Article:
Yellow glasses are hard to pull off, but Christoph makes it look easy, in these vintage frames purchased from Ottica Degani in Milan. The eyewear store was founded in 1945 and is known for their selection of vintage frames. Christoph bought these rounded frames from the store’s 80-year-old shopkeeper. She sold Christoph these glasses telling him they made him look like Johnny Depp!
We met and photographed fashion journalist Marylou Luther after the Balmain show during Paris Fashion Week. These super round frames were handmade in Paris and have been a signature of hers for years. Marylou started wearing them because of the shape – and the large size. “The older you get,” she told us, “the bigger glasses you get, as they take away the wrinkles!”
The circular lenses in these frames are connected by a flat nose bridge, which lies straight across the top and is gently curved at the bottom to fit over the nose. We also like the triple rivet detailing on the temples. The jet black colourway gives these retro-inspired frames a clinical look, though they are right at home on Marylou at fashion week as well!
We spotted Franck in Paris wearing these super chunky faux-wood frames. Franck purchased these glasses in Hong Kong for about 30 Euros, and gravitated toward them for their sense of humour. From the faux-wood finish (the frames are actually made of plastic), to the block-like shape and purple putty colour, these glasses are perfect for someone who likes to inject a dose of fun and flair to their everyday style.
Fashion is all about contradictions and the same thinking can be applied to eyewear. Case in point: we spotted Lucas on his motorcycle in Paris, injecting a preppy punch to his streetwear look with these nerdish, oval frames. A student at the Paris College of Art, Lucas likes having a juxtaposition of styles, which extends to the glasses themselves. The traditional tortoiseshell color is wrapped around a whimsical, slightly stretched-out silhouette. The acetate frames also feature sharp temples with metal rivets, creating a retro yet modern look. Another juxtaposition: Lucas purchased these frames from General Optique (think a French version of Lenscrafters), proving that a cool pair of glasses don’t have to cost a fortune to look good.
Richa got these “Brunel” frames for 25 pounds through Specsavers in the UK. They reminded him of a pair of glasses his friend used to own – notable because Richa always remembered his friend by his glasses, and because he was able to get the same look but at an affordable price.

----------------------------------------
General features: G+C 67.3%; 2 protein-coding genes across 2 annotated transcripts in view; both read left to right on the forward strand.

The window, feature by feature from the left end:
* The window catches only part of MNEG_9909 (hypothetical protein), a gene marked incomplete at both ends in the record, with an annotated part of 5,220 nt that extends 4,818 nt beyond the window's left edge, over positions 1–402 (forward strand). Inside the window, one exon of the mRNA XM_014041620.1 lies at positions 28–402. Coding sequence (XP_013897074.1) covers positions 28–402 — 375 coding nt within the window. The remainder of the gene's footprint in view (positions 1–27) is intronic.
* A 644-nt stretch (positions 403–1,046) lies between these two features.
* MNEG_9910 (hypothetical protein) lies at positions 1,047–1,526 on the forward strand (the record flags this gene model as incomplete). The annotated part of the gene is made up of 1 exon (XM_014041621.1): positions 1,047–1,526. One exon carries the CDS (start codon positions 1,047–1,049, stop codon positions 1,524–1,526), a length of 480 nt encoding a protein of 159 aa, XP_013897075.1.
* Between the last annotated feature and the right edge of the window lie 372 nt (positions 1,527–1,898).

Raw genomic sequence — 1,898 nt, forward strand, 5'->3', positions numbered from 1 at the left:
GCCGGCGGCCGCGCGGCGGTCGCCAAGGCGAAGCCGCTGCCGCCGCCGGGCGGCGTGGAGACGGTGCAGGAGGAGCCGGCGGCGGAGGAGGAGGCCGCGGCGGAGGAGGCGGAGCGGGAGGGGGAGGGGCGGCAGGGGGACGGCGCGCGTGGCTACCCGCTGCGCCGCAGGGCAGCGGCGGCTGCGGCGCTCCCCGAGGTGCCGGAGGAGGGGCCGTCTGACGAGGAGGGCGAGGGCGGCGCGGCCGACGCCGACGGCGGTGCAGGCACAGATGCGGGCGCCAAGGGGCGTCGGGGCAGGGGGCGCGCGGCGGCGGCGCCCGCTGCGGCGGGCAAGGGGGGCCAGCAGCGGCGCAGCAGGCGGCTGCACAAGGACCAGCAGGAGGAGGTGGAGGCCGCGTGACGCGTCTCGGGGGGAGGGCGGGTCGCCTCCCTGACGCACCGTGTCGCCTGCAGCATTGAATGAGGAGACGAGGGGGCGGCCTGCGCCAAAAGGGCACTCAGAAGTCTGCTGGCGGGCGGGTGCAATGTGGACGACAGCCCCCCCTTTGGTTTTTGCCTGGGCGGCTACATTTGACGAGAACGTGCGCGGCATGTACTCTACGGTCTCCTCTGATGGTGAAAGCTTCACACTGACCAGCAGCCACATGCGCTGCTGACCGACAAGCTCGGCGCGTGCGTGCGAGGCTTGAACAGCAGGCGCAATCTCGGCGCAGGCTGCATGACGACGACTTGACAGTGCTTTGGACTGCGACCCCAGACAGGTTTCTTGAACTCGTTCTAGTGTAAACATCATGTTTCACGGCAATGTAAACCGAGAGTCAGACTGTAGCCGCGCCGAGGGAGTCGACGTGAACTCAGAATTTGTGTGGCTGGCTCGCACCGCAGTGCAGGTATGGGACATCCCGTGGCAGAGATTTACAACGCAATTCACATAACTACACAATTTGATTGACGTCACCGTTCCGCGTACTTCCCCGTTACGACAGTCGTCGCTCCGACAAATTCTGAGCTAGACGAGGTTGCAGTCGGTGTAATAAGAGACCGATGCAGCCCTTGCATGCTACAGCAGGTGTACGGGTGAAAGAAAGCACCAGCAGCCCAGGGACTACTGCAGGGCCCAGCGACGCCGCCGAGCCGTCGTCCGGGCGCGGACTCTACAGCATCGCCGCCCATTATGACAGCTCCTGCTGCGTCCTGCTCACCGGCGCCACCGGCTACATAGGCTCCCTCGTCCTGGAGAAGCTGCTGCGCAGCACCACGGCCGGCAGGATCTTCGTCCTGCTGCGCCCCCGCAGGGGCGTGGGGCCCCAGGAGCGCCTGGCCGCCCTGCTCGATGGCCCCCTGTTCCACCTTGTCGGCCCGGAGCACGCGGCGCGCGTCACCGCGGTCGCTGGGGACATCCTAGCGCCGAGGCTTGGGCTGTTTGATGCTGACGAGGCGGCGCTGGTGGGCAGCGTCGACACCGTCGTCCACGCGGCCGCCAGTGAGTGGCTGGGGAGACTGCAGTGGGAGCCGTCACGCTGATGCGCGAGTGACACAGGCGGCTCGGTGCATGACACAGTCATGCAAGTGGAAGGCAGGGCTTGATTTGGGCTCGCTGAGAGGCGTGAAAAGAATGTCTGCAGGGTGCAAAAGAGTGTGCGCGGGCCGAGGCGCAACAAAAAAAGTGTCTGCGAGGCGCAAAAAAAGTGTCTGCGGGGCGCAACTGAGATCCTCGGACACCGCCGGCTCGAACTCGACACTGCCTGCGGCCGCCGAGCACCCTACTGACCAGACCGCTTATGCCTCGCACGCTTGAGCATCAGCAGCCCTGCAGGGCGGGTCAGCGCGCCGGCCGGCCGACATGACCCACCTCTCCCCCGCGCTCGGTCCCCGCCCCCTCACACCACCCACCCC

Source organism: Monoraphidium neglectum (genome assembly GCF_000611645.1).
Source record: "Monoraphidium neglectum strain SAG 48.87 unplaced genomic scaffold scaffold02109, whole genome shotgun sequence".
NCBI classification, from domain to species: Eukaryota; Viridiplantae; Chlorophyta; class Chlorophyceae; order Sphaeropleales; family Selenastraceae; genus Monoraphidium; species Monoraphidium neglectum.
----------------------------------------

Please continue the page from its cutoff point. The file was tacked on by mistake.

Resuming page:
This pair of two-tone frames feature a brown and honey combo that is mirrored at the temples: the temple tips end in the same honey colour as the front of the frames. The oval-shape of these glasses is ideal for narrower faces, and adds visual interest without being overwhelming. The plastic frames are finished off with Pentax lenses.
Zeke Goodwin is a trained chef who just made the move to Toronto to work in TV. What better way to mark the occasion than with a new pair of frames? These Japanese-inspired glasses are from popular discount retailer Optical Thirty 8. Made from wood and acetate, the frames are a slightly larger take on the classic square-shape, and fit perfectly on Zeke’s face. We love the contrast between the brown and black, and between the grain of the wood with the smooth finish of the acetate.
Zeke thought the wood felt “very Toronto” and would help give him a new, hip look in the city. We think he’ll fit in just fine!
Ryan Guldemond is the lead singer and guitarist of Canadian indie rockers Mother Mother, and we spotted him in Toronto in these rock-and-roll worthy shades. Ryan picked up these aviator sunglasses at a London Drugs store, after leaving his usual pair of Maui Jim’s behind at the studio. Though he calls these his “no name glasses,” we’re digging the classic look of the metallic frame, while the double bridge and tortoiseshell tips add a little bit of edge. Paired with a leather bomber, it’s a cool and confident look whether you’re on – or off stage.
Kellee knows that sometimes, a simple design can go a long way. Take her glasses for example, which she bought during a trip to China (with lenses later filled in Turkey). Kellee gravitated toward the sleek black frames, classic shape, and the wood detail on the sides. Larger rectangular frames can run the risk of looking awkward or costume-y, but these ones flatter Kellee’s face shape well. The glasses project confidence and style, without going over the top.
Rod Andrade is a local artist from Toronto, and we snapped him while he was selling some of his silk-screened wood pieces at the Queen West Art Crawl in Trinity Bellwoods Park. It’s clear that an artist needs an equally artistic pair of glasses, and these frames fit the bill. We love the bright red and orange tones, reminiscent of a lava lamp or abstract painting. The rectangular shape is a classic silhouette, but the metal accents on the temples add a modern, industrial twist. Between the bold colors and details, this is not an easy pair of glasses to pull off, but Rod does it effortlessly. Oh and that handkerchief scarf and the blue sneakers: a fashionable – and yes, artistic – touch.
The thing about glasses is they should be treated as an accessory, much like the way you switch out your watch or bracelet. Sure they’re worn for practical reasons, but that doesn’t mean that you can’t have a little bit of fun with your eyewear as well. Case in point: these oversized, square-shaped frames that Calvin found on eBay. We love the animal print design, high nose bridge and boxy shape. Calvin loved that they fit his face without overwhelming it. Either way, this is a pair of specs that can liven up any outfit, either as the starting point for a fashion-forward look, or as the perfect finishing touch!